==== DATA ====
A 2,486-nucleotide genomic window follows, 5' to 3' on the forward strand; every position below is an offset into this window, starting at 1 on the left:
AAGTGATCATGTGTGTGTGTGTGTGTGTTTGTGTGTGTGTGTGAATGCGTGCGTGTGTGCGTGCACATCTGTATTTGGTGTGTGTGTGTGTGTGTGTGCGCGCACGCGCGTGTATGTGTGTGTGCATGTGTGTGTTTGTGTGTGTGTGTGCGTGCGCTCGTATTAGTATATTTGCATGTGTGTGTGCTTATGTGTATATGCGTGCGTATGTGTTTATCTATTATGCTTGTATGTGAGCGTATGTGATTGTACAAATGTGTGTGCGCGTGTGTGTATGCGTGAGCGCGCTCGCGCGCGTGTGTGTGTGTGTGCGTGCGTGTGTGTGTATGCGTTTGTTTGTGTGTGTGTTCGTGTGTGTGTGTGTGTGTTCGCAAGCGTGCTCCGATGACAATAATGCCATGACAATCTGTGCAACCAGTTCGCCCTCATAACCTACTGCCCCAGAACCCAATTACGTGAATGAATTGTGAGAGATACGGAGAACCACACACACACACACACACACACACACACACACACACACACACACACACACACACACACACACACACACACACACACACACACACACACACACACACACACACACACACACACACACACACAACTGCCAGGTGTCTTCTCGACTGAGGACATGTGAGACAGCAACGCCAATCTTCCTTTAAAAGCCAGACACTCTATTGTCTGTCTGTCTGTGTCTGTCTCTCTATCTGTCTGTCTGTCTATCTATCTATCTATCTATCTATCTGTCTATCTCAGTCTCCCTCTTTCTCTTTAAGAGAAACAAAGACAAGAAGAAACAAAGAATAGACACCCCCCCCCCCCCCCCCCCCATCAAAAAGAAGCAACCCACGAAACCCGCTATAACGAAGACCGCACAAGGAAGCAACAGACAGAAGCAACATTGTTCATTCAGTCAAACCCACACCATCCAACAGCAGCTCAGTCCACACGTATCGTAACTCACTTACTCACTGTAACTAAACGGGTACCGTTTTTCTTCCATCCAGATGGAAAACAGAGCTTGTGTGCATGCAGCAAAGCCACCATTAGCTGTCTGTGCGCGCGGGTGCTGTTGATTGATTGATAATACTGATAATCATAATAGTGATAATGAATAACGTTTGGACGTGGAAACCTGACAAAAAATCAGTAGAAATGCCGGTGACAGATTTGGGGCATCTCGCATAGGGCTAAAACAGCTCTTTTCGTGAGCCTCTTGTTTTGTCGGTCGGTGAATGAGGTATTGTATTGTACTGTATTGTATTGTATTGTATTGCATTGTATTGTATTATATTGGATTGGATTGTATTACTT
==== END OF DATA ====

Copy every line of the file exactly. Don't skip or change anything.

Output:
A 2,486-nucleotide genomic window follows, 5' to 3' on the forward strand; every position below is an offset into this window, starting at 1 on the left:
AAGTGATCATGTGTGTGTGTGTGTGTGTTTGTGTGTGTGTGTGAATGCGTGCGTGTGTGCGTGCACATCTGTATTTGGTGTGTGTGTGTGTGTGTGTGCGCGCACGCGCGTGTATGTGTGTGTGCATGTGTGTGTTTGTGTGTGTGTGTGCGTGCGCTCGTATTAGTATATTTGCATGTGTGTGTGCTTATGTGTATATGCGTGCGTATGTGTTTATCTATTATGCTTGTATGTGAGCGTATGTGATTGTACAAATGTGTGTGCGCGTGTGTGTATGCGTGAGCGCGCTCGCGCGCGTGTGTGTGTGTGTGCGTGCGTGTGTGTGTATGCGTTTGTTTGTGTGTGTGTTCGTGTGTGTGTGTGTGTGTTCGCAAGCGTGCTCCGATGACAATAATGCCATGACAATCTGTGCAACCAGTTCGCCCTCATAACCTACTGCCCCAGAACCCAATTACGTGAATGAATTGTGAGAGATACGGAGAACCACACACACACACACACACACACACACACACACACACACACACACACACACACACACACACACACACACACACACACACACACACACACACACACACACACACACACACACACACACACACAACTGCCAGGTGTCTTCTCGACTGAGGACATGTGAGACAGCAACGCCAATCTTCCTTTAAAAGCCAGACACTCTATTGTCTGTCTGTCTGTGTCTGTCTCTCTATCTGTCTGTCTGTCTATCTATCTATCTATCTATCTATCTGTCTATCTCAGTCTCCCTCTTTCTCTTTAAGAGAAACAAAGACAAGAAGAAACAAAGAATAGACACCCCCCCCCCCCCCCCCCCCATCAAAAAGAAGCAACCCACGAAACCCGCTATAACGAAGACCGCACAAGGAAGCAACAGACAGAAGCAACATTGTTCATTCAGTCAAACCCACACCATCCAACAGCAGCTCAGTCCACACGTATCGTAACTCACTTACTCACTGTAACTAAACGGGTACCGTTTTTCTTCCATCCAGATGGAAAACAGAGCTTGTGTGCATGCAGCAAAGCCACCATTAGCTGTCTGTGCGCGCGGGTGCTGTTGATTGATTGATAATACTGATAATCATAATAGTGATAATGAATAACGTTTGGACGTGGAAACCTGACAAAAAATCAGTAGAAATGCCGGTGACAGATTTGGGGCATCTCGCATAGGGCTAAAACAGCTCTTTTCGTGAGCCTCTTGTTTTGTCGGTCGGTGAATGAGGTATTGTATTGTACTGTATTGTATTGTATTGTATTGCATTGTATTGTATTATATTGGATTGGATTGTATTACTT